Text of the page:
(This story has been updated with comments from the director of the Flint Registry.)
FLINT, MI – One in four Flint residents met the criteria for post-traumatic stress disorder and one in five had clinical depression five years after Flint’s water crisis began, according to a new study released Tuesday. September 20.
Researchers from Duke University, Medical University of South Carolina and Boston University reported their findings on JAMA Network Open, concluding that there is a significant unmet need for health services mental here and that this need is unlikely to dissipate without a full response from local, state and federal government agencies.
The study is based on a survey of 1,970 adults who lived in Flint during the water crisis, which was triggered in April 2014 after the city’s water source was replaced by the Flint River. Improperly treated river water was corrosive to lead water lines and household plumbing, resulting in high levels of lead as well as chlorination byproducts and bacteria in city water.
Residents were surveyed from August 2019 to April 2020, according to the study, and Duke University reported that rates of depression and PTSD identified in Flint were three to five times higher than national estimates among all residents. adults – likely the result of both higher baseline rates of mental health problems here as well as a significant increase in problems related to the water crisis.
The Mayo Clinic defines PTSD as a mental health condition that is triggered by experiencing or witnessing a terrifying event with symptoms such as flashbacks, nightmares, severe anxiety, and uncontrollable thoughts at About the event.
“This crisis, with its rapid onset and long duration, the potential for personal and family exposure to toxic substances, and misinformation from trusted leaders, represents a potentially traumatic event capable of precipitating or exacerbating psychiatric disorders, in particularly depression and … PTSD, this can have long-term consequences for the mental health of the community,” the study states.
Almost all – 97.8% – of survey respondents said they felt feelings ranging from worry and sadness to fear and anger in response to water issues in Flint and 41% reported mental or emotional problems related to their concerns about water contamination.
The study is not the first time that mental health issues have been recognized as part of the fallout from the water crisis, but the researchers said their work represents the largest investigation into the mental health of residents. of Flint since the crisis.
In 2016, the Centers for Disease Control and Prevention conducted a public health assessment in Flint to assess behavioral and physical health issues of adults and children as well as their access to behavioral health services.
This report indicates that 66% of households said that one or more adult members reported having had at least one behavioral health problem “more than usual” and 54% of households said that at least one child had had at least one “more than usual” behavioral health problem.
About one in five households reported difficulty accessing behavioral health services in the CDC assessment.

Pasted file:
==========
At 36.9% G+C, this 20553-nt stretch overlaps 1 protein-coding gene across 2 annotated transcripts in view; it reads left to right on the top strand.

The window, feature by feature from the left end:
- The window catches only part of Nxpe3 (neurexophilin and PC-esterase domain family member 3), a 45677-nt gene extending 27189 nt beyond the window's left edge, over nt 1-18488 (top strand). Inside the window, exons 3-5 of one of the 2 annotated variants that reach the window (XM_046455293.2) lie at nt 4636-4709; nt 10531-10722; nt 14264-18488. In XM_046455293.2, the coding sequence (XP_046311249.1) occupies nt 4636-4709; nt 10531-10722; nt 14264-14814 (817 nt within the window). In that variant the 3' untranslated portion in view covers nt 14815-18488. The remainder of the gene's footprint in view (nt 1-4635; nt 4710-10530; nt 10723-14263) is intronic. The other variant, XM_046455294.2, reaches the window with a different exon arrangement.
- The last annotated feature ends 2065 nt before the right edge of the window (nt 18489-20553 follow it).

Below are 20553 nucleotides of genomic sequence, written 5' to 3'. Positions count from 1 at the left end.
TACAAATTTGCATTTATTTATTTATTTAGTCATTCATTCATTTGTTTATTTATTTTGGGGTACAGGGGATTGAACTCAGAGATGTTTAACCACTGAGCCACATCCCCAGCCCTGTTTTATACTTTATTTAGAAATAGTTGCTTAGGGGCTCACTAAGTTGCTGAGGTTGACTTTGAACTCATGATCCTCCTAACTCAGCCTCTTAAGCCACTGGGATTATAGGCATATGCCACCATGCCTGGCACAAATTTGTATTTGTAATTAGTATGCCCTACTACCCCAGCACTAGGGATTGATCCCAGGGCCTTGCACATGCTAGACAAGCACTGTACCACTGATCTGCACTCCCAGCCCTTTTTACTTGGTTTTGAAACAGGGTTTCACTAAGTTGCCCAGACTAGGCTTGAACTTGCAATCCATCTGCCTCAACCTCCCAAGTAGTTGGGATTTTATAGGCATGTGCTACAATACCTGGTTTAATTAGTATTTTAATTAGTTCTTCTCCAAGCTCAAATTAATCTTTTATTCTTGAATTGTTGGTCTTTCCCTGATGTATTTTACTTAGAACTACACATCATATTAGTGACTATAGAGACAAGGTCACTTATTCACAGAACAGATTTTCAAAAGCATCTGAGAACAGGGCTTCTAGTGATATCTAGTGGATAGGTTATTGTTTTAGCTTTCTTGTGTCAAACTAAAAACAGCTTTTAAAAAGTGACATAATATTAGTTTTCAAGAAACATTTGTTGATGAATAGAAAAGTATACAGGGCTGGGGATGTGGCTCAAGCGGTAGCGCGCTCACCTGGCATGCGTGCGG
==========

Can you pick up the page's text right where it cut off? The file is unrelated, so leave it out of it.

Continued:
The new study indicates that only 34.8% of survey respondents said they had ever been offered mental health services to help them with psychiatric symptoms related to the water crisis and that nearly 80% of those offered these services used them.
A Genesee Health System spokeswoman said Wednesday (September 21) that the new study aligns with anecdotal and internal agency trends.
“These concerns were one of the reasons we made the bold decision to ask the community for a Mental Health Mileage which gave us flexible funding to address these issues,” said Renée Keswick, Director of Communications and of public relations for GHS, in an email to MLive-The Flint Journal. “Most of the impact of the water crisis has resulted in the need for services that are not reimbursable by Medicaid.
“With the passage of this mileage, we began the development of programs with additional services like the Behavioral Health Urgent Care Center to provide crisis and after-hours services. We will continue to work with the community to resolve these issues and provide high quality and accessible services,” Keswick said.
Nicole Jones, director of the Flint Registry, said the group “also sees concerns about the mental health of adults and children” linked to the water crisis.
“In the first five years, the Flint Registry has enrolled more than 20,000 people and made more than 30,000 referrals to health services. Referrals to adult mental health services and children’s mental and behavioral health services are among the key needs we have identified and addressed,” Jones said in an email to the Journal.
“The results presented…along with the work of the Flint Registry underscore the need to support and build capacity for mental health services in our community,” the statement continued. “This study and our work also underscores the importance of long-term follow-up and support for those affected by the Flint water crisis to mitigate the impact of trauma.”
If people need mental health services, emergency behavioral health care is available 24 hours a day from the GHS by calling 810-496-5500. For all other questions, the agency can be reached at 810-257-3705.
Read more on The Flint Journal:
Jury awards $100,000 to health worker who says Flint’s blood lead data was tampered with
Community service motivated Burton’s first female mayor more than politics
Genesee County set to approve work-from-home plan for some employees
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